Under the years of South Africa's apartheid, she would refuse to allow her work as a model to be made available in that country and refused to work with any agency that did business with South Africa.
Importantly, she would attend the 70th birthday celebration for Nelson Mandela and Ms. Mandela would write her the following words:
"For a long time, both I and my children have admired you and have always known that you do care. Your participation at the concert will mean so very much to the oppressed in South Africa and I know that as long as we have your support and help we cannot remain oppressed much longer."
In October of 1994, Houston was invited and performed at a state dinner in the White House honoring newly elected South African president Nelson Mandela. She would also perform three concerts in South Africa to honor President Mandela, playing to over 200,000 people. She would be the first international artist to perform at the now apartheid-free South Africa. Her concerts were filmed by HBO with all funds going to various children's charities including two children's museums, the President's Trust Fund (for the freed Nelson Mandela), the Kagiso Foundation along with several orphanages.
She once said, "We are all helpers where we can be. God has truly been good to us. So if you believe in God, you've got to believe that charity begins at home and spreads abroad."
Whitney Houston broke down the walls that would allow future generations of black women artists a chance to be heard. She wanted longevity but it also meant she would be criticized, criticized that she was selling out, that her records did not reflect the soulfulness of her performances. But her criticizers completely missed her brilliance in planning every step and every nuance of her career and of those she pioneered. She understood that if her records were too soulful or too black, the industry would confine her music to a category, but Houston wanted more and would accept nothing less. And for an artist to accomplish this, especially an artist who was Black and who was also a woman, it would take someone much stronger and much wiser than the Record Industry Executives. When others thought she was compromising, she had a vision and a plan that would completely turn the industry upside down and open the doors for other women and Black artists in a way that had never been observed before. It was part of her genius.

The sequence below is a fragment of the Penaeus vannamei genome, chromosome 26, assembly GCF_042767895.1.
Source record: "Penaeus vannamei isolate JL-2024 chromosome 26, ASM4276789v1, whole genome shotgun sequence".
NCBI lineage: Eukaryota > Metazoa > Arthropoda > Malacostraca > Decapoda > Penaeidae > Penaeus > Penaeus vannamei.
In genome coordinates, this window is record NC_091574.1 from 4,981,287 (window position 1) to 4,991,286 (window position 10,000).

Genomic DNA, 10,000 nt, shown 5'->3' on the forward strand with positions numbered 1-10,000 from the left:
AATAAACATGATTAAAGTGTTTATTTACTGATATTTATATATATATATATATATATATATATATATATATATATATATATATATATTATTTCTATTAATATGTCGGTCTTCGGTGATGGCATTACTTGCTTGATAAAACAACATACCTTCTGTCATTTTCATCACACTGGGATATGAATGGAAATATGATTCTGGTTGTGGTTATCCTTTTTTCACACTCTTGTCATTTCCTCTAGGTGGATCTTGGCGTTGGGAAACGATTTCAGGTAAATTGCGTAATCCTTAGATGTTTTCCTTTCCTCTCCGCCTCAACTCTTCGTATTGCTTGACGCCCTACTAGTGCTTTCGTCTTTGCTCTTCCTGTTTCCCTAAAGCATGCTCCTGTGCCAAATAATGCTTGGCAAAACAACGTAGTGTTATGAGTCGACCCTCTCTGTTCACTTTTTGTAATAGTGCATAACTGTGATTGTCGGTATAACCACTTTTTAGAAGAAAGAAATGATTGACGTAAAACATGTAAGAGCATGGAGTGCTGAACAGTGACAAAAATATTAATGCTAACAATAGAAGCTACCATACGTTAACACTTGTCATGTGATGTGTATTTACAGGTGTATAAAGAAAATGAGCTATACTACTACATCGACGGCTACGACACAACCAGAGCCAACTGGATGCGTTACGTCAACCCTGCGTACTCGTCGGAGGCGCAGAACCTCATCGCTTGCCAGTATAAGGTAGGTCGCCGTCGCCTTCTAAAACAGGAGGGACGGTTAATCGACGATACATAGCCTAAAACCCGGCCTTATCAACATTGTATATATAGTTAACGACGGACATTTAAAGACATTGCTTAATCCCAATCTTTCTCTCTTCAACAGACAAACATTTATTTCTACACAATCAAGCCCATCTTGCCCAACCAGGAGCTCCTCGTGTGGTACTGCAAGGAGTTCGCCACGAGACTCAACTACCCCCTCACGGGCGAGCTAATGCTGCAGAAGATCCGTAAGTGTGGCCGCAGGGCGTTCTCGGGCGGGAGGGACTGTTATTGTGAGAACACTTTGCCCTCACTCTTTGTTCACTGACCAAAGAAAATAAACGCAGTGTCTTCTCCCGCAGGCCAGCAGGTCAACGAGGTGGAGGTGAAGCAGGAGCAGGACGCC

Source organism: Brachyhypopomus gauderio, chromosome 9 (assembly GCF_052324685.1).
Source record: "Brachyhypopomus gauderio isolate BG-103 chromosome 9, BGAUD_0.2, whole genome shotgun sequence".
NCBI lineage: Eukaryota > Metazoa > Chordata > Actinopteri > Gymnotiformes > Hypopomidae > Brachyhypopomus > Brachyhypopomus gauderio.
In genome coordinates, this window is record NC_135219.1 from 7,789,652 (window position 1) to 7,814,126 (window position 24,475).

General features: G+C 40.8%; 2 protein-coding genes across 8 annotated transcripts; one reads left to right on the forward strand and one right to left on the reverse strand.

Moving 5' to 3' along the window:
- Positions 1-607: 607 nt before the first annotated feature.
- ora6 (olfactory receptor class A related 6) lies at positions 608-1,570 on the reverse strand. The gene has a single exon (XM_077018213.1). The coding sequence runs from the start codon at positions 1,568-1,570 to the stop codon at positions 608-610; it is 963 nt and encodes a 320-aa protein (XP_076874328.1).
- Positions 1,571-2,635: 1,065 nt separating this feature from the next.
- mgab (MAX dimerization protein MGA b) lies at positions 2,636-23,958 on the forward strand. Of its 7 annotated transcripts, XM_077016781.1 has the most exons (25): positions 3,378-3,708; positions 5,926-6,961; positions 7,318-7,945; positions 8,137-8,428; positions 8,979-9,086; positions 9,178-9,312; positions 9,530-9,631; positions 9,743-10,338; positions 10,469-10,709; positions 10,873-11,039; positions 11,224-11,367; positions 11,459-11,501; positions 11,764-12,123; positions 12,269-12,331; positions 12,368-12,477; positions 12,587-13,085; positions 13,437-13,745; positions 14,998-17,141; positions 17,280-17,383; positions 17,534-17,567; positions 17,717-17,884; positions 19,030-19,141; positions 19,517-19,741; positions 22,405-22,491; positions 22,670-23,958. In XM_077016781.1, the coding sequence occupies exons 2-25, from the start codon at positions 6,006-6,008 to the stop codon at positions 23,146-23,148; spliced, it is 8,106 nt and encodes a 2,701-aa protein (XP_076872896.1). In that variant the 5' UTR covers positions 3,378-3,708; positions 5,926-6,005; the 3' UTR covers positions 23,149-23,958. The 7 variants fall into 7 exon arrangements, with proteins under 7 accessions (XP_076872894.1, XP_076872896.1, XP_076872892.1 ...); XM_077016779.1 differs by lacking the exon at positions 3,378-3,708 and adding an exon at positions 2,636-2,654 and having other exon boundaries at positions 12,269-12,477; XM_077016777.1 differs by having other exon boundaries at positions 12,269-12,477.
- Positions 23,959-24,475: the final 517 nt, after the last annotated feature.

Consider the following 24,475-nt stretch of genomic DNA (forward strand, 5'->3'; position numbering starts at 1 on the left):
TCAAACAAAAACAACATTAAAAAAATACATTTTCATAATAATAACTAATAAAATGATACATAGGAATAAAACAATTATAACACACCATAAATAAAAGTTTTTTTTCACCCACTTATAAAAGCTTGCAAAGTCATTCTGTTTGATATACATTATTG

Houston was poetry in motion, a mournful sparrow with the enchanting soul of a sweet gentle spirit. She was beautiful and mysterious and created from her own unique musical universe. She had an awareness that was extraordinary and was able to perceive the deepest levels of love, pain and anguish and cared deeply for others regardless of age, ethnicity or cultural differences. She created hope for many but her sorrow never allowed her to escape a dark and lonely cave. Outside of performing; helping others was the only place where she found peace and joy and it would free her from the insecurities that enslaved her. In the end, she gave what was perhaps her greatest gift of allshe gave us her life so that we could live.
She is finally free now, free from the shackles of despair and the emotional chains that ravaged her soul. We should be joyous as she begins her graceful journey home. For Houston, the screaming has finally come to an end.
Page 1: Kevork Djanselian, Courtesy of Reuters
Page 2: Mark J. Terrill, courtesy AP